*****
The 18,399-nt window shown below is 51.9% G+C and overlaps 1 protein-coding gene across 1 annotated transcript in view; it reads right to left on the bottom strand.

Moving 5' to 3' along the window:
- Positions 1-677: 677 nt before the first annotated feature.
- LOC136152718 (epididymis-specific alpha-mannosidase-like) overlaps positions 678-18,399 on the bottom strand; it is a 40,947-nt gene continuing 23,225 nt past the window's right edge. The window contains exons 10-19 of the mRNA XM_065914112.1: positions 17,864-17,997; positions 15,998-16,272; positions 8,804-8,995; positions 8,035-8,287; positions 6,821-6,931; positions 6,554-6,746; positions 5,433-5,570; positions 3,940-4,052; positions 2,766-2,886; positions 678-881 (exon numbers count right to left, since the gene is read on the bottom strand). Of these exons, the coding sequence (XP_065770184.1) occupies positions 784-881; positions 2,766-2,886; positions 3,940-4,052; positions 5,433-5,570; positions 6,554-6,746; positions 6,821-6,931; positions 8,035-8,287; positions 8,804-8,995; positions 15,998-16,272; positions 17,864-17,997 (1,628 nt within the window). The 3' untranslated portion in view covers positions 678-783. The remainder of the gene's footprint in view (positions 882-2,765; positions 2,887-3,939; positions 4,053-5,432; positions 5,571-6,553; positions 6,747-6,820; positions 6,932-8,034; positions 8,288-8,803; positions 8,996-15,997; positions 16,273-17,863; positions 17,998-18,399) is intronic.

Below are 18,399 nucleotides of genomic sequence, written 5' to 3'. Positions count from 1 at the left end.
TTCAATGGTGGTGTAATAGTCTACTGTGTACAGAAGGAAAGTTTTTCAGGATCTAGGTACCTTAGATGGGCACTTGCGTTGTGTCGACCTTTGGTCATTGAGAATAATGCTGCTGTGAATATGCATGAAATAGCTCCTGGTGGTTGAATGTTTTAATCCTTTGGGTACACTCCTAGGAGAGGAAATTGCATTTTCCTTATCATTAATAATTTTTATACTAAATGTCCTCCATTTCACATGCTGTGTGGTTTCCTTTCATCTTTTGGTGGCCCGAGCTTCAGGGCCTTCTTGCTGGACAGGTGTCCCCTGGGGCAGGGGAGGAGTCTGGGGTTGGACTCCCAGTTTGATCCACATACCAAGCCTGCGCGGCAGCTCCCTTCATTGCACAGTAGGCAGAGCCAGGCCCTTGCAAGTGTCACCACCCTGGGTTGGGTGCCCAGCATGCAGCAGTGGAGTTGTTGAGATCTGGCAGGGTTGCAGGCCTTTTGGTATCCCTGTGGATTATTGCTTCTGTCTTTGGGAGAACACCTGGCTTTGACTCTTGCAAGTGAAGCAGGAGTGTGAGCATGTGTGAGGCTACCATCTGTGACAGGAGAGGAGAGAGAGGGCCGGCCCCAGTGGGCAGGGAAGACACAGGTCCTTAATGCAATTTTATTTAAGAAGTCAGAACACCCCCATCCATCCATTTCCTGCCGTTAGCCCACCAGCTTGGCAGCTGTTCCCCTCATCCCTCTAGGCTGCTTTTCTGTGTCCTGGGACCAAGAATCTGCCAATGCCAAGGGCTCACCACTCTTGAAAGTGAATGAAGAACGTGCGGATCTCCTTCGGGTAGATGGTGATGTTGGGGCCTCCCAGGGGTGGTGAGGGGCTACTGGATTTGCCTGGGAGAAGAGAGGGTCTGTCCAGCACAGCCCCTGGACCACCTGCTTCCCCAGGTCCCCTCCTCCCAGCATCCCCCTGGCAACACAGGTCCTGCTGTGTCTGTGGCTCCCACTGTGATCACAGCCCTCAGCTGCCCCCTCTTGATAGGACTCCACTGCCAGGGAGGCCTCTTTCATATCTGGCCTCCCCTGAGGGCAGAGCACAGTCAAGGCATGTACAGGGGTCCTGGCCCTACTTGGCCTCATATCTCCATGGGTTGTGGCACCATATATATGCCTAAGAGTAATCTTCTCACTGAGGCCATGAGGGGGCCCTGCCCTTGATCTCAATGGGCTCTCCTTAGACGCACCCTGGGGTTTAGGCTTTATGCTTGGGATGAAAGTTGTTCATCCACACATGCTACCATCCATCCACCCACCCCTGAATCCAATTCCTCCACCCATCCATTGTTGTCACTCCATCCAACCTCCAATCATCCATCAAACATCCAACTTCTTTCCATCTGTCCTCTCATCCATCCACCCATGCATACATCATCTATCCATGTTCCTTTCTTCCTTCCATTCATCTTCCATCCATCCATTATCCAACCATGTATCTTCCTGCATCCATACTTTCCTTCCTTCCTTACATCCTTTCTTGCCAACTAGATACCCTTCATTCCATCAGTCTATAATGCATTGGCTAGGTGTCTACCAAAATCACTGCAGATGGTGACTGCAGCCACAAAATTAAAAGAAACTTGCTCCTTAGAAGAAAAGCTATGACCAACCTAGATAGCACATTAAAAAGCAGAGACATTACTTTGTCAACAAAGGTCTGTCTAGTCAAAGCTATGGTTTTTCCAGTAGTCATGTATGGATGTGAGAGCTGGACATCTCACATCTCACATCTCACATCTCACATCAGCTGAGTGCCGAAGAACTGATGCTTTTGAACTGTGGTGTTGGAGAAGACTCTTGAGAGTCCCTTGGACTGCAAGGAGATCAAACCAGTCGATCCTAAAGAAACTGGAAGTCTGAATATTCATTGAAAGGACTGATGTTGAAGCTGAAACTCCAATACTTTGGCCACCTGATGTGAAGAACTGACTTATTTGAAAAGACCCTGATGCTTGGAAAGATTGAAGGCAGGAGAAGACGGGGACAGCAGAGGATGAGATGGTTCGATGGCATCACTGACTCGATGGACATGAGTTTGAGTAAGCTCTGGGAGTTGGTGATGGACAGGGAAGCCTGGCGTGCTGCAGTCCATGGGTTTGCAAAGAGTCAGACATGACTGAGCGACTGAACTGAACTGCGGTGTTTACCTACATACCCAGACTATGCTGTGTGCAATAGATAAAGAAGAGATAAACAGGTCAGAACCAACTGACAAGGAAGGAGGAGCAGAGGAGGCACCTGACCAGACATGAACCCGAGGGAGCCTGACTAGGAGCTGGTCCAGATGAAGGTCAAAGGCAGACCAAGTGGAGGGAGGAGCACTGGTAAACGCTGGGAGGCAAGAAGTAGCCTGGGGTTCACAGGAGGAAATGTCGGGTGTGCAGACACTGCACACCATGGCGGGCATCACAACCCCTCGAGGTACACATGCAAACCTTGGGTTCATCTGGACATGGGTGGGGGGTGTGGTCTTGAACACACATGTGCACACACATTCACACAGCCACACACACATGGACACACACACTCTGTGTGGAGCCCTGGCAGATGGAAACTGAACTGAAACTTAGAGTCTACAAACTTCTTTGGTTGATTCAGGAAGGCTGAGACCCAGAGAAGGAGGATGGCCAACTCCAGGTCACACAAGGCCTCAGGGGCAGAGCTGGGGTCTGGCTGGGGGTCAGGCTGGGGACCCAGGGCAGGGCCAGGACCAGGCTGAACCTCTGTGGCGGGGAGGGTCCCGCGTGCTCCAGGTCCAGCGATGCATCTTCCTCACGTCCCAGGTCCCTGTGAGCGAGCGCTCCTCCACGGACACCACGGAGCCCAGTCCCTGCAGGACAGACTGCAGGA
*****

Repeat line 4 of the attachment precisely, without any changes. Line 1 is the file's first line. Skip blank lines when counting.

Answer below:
- LOC136152718 (epididymis-specific alpha-mannosidase-like) overlaps positions 678-18,399 on the bottom strand; it is a 40,947-nt gene continuing 23,225 nt past the window's right edge. The window contains exons 10-19 of the mRNA XM_065914112.1: positions 17,864-17,997; positions 15,998-16,272; positions 8,804-8,995; positions 8,035-8,287; positions 6,821-6,931; positions 6,554-6,746; positions 5,433-5,570; positions 3,940-4,052; positions 2,766-2,886; positions 678-881 (exon numbers count right to left, since the gene is read on the bottom strand). Of these exons, the coding sequence (XP_065770184.1) occupies positions 784-881; positions 2,766-2,886; positions 3,940-4,052; positions 5,433-5,570; positions 6,554-6,746; positions 6,821-6,931; positions 8,035-8,287; positions 8,804-8,995; positions 15,998-16,272; positions 17,864-17,997 (1,628 nt within the window). The 3' untranslated portion in view covers positions 678-783. The remainder of the gene's footprint in view (positions 882-2,765; positions 2,887-3,939; positions 4,053-5,432; positions 5,571-6,553; positions 6,747-6,820; positions 6,932-8,034; positions 8,288-8,803; positions 8,996-15,997; positions 16,273-17,863; positions 17,998-18,399) is intronic.